Dayton-area hospitals mostly received above-average scores on a hospital safety report released today that uses letter grades to rate how hospitals protect their patients.
All area hospitals scored passing grades on the semi-annual Hospital Safety Score report card from The Leapfrog Group, a Washington, D.C.-based nonprofit that ranks hospitals on preventable safety issues, such as infections acquired in the hospital, bedsores or medication errors.
The grades are based the review of issues reported in Leapfrog’s annual hospital survey or to the Centers for Medicare and Medicaid, using methodology developed by a panel of national hospital safety experts.
Local hospitals have “no glaring concerns that jump out at me,” said Missy Danforth, senior director of hospital ratings at The Leapfrog Group. “But they all have a couple of things they could improve on, and I’m sure they’re working on those things.”
Kettering Medical Center was the only local hospital to score an A on the report card, ranking with the best performing hospitals in the country on key measures, such as surgery patients receiving the right antibiotics at the right time and receiving appropriate treatment to prevent blood clots.
“Patient safety is a priority across our organization,” said Teri Sholder, Chief Quality Officer at the hospital’s parent, Kettering Health Network. “We assess patient care delivery throughout the patient’s hospitalization, to ensure timely interventions and high quality outcomes. We continuously research patient safety recommendations, protocols and best practice approaches to minimize patient risk.”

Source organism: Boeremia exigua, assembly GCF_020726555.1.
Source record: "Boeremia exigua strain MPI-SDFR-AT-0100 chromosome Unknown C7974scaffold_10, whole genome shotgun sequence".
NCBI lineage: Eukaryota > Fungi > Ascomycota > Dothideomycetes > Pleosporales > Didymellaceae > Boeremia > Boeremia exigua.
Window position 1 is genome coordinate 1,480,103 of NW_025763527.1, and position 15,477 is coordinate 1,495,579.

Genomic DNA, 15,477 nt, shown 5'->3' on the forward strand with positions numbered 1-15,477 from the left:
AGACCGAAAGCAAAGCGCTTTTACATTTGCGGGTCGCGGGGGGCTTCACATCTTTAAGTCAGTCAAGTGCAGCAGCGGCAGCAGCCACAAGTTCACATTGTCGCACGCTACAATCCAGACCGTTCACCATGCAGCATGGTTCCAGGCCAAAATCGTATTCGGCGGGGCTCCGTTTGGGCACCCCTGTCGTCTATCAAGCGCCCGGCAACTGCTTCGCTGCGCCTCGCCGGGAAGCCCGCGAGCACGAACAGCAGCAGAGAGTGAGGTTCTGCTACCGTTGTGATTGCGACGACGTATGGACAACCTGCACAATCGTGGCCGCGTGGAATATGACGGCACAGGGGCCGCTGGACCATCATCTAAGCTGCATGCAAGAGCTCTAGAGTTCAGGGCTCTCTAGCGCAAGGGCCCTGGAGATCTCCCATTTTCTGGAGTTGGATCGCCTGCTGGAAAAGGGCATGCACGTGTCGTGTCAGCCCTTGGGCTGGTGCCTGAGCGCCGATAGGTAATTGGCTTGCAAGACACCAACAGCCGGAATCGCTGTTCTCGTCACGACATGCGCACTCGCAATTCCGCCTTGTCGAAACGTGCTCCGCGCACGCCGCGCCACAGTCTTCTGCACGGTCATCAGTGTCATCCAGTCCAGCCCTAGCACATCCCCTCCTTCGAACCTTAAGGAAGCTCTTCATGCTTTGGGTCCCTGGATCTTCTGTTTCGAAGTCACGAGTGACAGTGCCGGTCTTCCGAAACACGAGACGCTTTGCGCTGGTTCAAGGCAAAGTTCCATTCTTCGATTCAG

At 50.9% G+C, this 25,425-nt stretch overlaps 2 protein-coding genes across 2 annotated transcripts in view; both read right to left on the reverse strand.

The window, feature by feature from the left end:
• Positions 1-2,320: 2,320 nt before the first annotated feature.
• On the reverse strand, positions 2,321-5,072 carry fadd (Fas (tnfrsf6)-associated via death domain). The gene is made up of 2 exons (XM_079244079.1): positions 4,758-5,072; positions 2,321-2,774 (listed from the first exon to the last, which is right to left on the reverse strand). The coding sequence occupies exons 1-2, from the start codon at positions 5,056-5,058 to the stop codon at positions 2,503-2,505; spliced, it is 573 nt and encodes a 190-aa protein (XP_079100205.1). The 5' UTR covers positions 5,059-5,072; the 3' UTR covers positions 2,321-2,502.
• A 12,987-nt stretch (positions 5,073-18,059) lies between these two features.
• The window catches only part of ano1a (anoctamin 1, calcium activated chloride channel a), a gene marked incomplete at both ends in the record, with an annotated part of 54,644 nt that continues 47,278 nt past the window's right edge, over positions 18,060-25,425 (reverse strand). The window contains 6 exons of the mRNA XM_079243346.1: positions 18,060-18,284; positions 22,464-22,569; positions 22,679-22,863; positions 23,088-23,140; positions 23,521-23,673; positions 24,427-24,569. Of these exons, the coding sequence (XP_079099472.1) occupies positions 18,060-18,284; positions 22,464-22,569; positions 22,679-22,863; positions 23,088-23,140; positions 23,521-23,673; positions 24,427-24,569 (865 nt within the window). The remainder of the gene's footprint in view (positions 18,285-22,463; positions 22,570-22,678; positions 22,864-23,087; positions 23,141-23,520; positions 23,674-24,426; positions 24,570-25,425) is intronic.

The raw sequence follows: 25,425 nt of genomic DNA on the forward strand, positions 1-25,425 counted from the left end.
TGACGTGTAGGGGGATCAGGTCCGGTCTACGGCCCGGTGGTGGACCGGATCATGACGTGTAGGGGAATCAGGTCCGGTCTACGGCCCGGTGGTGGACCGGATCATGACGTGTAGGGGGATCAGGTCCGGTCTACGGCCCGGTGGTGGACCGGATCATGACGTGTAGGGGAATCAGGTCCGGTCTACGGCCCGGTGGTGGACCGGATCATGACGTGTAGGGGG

Good Samaritan Hospital and Grandview Medical Center both scored B’s, while Miami Valley Hospital earned a C. The report card doesn’t include all hospitals because participation is voluntary.
“We monitor these results carefully and continue to work proactively on these measures,” said Diane Ewing, a spokeswoman for Miami Valley’s parent, Premier Health.
The grades were unchanged from the last time the report was updated in May, using mostly 2011 data reported to the Centers for Medicare and Medicaid, Danforth said.
“We like to update the report whenever we get new data,” she said. “The majority of scores in the new report are based on data for 2012. Nationally, more than half of hospitals kept the same grade.”
Of the 2,514 hospitals covered in the latest update, 780 received an A, 638 received a B, 932 received a C, 148 received a D and 16 received an F, Leapfrog reported. Only about 2 percent of hospitals saw a big change in their safety scores up or down, Leapfrog officials said.
Leapfrog first released its report card in June 2012 and has updated it four times since then. The report also ranks states for overall hospital safety with Ohio ranking No. 21.
While some health experts have questioned Leapfrog’s methodology, “we feel very confident about the accuracy of our scores,” Danforth said.
She said the goal of the hospital safety score is to reduce yearly deaths from hospital errors and injuries by publicly recognizing safety and exposing harm.
Research suggests that up to 440,000 patients each year die from preventable hospital errors, making hospital errors a leading cause of death in the United States, Danforth said.
“We’re burying a population the size of Atlanta every year, due to mishaps hospitals could have prevented,” she said.
Letter grades for area hospitals
Kettering Medical Center — A
Good Samaritan — B
Grandview — B
Miami Valley — C
Source: Leapfrog Group